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Tips on how to survive France when you find yourself on your own.


Babbles
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I'm interested to know any tips on how to survive France when you find yourself on your own in your mid forties as a female in France. There is no option of going back to the UK to start over there as I have my business here which even if I did want to sell, in the current climate would be near impossible, and I do actually love that part of my life and being in France.

My initial worries are about being on my own, having a seasonal business the winter days are long. With the language I get by I am not fluent, chit chat with locals is almost impossible. And I'm not of an age where the expat life style of aperros, golf and Bridge appeals.

I'm sure I'm not the first person to find myself in this situation so all advice welcome
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During the winter months , take some time to join a french class to up your level of french , stock up on some good books for days in by the fire , buy some walking boots to keep fit during winter. Get all those jobs done you have meant to do all summer or start a new craft /hobby ( maybe some thing you could sell during the summer to tourist ) It will soon be summer again and you will to too busy to wonder what to do ... Or reach out on the forum to meet some new people we arnt all aperros golf and bridge types ... ;0)
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Babbles, it all rather depends on what you like to do, and what your WOULD like to do - there is plenty of choice! If you would like to "meet someone" try MEETIC, a big dating site and look in your area http://www.meetic.fr/signup/smart_landing.php?tpl=20110920landing_searchbox_layer_ml&gclid=CNn48faEwqwCFbQntAodJWjzqg- I know several people who have met various soulmates via this dating site. If you would like to meet other people just for outings and friendships, how about http://beziers.onvasortir.com/ If you like swimming, join the swimming club in Pezenas. If you like dancing, you can do salsa, flamenco, line-dancing, etc... in Beziers. If you like walking, there are some great randonnées groups - same with cycling. In all the above, you are more likely to meet French people, but there are also others. You could also join a reading group (in English), a choir or two if you like singing, you could do volunteer work for Restos du Coeur or Secours Populaire or the Red Cross. If you like gardening, you could join the Mediterranean Gardeners association. And this goes on...There are so many activities you can pick from, which involve joining an association, and meeting other people. By the way, I am older than yourself, living in your area too. I have never played either golf or bridge, do not go to aperos as I drink no alcohol, and yet I am involved in a plethora of activities, meeting up with a variety of people (French, British and others) and having to pick carefully what I will do and not do as it could easily be too much! Good luck anyway, if you have interests or even passions, you should be able to find quite easily some ways of enjoying them, there is plenty to do in the area!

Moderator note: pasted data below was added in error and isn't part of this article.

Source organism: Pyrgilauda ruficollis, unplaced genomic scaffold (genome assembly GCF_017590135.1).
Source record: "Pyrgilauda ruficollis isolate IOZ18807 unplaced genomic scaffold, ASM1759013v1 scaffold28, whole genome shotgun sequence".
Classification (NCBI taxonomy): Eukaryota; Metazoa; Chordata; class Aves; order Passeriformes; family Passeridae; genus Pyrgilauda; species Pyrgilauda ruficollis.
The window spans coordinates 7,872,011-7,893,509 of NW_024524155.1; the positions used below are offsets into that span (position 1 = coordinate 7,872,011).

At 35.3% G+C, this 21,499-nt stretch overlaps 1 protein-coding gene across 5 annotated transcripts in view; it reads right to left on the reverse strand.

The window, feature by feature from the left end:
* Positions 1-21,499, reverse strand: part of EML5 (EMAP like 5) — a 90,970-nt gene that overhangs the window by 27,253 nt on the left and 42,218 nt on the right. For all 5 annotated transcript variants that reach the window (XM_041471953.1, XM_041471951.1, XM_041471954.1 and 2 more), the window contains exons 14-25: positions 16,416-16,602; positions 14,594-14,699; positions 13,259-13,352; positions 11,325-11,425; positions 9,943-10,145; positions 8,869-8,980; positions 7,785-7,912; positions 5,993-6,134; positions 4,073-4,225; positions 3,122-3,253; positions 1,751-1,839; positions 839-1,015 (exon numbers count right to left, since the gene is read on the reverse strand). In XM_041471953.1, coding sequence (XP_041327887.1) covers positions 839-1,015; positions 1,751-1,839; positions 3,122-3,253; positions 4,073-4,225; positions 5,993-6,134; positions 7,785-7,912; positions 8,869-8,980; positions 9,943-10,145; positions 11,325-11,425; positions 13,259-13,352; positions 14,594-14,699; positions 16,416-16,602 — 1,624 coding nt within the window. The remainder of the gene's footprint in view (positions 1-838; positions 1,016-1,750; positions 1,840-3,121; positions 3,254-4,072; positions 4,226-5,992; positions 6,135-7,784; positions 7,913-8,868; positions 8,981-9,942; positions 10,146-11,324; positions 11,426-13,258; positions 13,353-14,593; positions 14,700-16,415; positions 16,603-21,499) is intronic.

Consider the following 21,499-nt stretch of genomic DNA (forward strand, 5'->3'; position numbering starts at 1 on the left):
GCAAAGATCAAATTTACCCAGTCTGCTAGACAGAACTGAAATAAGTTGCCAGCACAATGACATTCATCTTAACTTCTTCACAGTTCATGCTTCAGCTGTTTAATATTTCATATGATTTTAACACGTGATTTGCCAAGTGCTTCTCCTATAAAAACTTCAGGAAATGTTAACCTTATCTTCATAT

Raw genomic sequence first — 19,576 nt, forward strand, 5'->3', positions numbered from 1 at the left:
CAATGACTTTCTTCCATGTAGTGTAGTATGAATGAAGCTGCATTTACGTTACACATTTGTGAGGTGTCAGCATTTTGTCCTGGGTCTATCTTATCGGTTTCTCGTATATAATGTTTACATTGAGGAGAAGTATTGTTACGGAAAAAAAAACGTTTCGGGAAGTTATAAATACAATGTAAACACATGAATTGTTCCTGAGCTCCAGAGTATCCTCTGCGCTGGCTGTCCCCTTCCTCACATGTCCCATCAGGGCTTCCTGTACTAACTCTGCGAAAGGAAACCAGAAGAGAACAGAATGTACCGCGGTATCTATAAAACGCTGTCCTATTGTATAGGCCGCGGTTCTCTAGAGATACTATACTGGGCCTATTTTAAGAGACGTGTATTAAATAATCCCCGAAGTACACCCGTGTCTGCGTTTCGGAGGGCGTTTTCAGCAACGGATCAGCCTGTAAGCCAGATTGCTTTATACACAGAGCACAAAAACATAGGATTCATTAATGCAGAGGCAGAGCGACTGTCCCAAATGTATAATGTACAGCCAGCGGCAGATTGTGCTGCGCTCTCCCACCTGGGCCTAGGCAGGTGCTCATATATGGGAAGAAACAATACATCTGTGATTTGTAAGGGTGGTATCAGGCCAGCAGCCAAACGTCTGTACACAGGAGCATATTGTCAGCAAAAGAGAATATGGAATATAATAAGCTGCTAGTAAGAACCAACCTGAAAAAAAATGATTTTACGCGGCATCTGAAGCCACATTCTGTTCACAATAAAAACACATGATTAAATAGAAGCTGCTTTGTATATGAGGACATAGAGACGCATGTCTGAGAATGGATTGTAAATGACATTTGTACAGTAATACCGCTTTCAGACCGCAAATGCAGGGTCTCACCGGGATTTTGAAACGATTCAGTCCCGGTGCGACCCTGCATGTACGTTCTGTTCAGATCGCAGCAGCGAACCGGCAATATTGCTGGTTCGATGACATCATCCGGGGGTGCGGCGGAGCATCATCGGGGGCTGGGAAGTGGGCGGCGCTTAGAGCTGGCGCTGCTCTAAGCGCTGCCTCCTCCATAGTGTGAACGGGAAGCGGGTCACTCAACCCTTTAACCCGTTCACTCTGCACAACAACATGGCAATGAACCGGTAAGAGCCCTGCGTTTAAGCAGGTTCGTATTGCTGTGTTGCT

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5-element, your links are fine in my browser :)

Babbles, you're asking the wrong question - what you should be asking is not how to SURVIVE France o your own, but how to ENJOY France, big difference! If you're not used to being on your own you will have to adjust and see how it goes - but don't look at it as a problem, more an opportunity. You can do what you want when you want, visit places, try new foods, meet new people, do as much or as little housework as you want, etc, etc. Have to admit I'm a natural loner but I would find it very hard to give up the independence at this stage, in fact I couldn't do it. Long winter nights - lay in plenty of good books, cook more elaborate meals, catch up with writing to friends, update your website and do all the business promotion stuff that you don't get time to do in season, etc, etc. Oh, and get a cat.